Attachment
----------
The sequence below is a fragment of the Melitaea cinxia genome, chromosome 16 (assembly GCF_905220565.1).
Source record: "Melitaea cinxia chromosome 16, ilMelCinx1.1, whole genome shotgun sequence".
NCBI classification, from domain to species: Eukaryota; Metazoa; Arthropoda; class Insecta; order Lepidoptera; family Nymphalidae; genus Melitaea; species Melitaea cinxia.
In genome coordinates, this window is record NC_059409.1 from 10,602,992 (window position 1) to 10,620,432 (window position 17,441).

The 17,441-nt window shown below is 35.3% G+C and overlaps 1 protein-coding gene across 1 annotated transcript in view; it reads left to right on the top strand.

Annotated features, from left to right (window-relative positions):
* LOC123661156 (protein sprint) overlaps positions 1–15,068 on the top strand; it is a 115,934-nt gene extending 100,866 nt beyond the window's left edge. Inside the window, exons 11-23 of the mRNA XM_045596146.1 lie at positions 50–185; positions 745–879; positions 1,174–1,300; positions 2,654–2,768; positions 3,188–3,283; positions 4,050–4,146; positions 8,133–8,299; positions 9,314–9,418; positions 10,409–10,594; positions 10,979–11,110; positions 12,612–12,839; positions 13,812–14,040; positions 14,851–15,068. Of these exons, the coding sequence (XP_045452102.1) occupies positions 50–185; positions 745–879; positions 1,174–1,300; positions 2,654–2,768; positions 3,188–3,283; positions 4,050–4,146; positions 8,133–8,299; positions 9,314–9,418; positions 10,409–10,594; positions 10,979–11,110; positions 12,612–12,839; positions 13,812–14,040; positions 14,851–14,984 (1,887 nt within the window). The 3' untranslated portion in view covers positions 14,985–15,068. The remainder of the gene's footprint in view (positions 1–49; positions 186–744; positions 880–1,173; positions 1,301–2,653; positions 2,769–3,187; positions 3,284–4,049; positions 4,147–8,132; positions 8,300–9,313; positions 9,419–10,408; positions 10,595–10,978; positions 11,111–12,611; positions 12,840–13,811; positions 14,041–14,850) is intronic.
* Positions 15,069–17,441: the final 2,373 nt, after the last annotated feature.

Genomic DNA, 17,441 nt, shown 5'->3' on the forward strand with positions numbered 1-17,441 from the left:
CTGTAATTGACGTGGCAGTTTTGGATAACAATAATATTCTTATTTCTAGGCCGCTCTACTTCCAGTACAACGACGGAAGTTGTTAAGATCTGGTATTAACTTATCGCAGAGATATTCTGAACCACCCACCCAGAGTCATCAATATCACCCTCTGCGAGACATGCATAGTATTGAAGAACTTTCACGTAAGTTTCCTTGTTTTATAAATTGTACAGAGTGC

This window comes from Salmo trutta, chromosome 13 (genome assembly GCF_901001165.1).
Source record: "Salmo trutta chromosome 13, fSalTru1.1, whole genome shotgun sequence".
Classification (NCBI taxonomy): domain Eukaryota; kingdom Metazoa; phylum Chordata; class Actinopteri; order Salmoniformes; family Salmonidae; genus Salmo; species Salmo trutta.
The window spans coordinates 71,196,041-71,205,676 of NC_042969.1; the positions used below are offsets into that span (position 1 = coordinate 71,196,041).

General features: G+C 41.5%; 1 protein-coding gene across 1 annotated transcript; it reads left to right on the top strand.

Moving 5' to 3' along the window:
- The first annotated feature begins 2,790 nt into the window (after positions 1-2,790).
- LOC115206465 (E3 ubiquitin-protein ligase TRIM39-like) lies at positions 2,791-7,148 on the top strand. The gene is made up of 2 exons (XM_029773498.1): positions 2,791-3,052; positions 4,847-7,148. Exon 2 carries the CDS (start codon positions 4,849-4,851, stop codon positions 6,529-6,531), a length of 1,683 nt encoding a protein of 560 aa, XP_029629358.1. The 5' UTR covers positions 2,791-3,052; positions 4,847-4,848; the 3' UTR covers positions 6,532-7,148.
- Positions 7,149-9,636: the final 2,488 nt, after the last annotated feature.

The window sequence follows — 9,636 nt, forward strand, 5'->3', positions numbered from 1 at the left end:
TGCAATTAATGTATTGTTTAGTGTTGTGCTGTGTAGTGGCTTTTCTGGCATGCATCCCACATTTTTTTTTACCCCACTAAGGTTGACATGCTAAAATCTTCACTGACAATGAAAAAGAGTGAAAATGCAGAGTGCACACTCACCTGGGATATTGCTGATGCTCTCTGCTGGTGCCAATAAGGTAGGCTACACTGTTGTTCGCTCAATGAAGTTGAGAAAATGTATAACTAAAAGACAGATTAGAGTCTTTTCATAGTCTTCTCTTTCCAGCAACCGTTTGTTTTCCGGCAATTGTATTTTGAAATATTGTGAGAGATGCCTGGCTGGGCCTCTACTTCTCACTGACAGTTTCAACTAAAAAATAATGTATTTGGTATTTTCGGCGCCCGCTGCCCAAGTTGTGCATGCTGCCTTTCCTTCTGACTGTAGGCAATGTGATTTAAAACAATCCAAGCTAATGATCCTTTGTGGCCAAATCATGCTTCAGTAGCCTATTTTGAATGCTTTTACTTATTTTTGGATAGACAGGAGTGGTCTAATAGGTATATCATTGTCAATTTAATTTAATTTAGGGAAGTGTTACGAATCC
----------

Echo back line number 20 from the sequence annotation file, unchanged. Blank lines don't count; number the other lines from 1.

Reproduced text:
The window sequence follows — 9,636 nt, forward strand, 5'->3', positions numbered from 1 at the left end: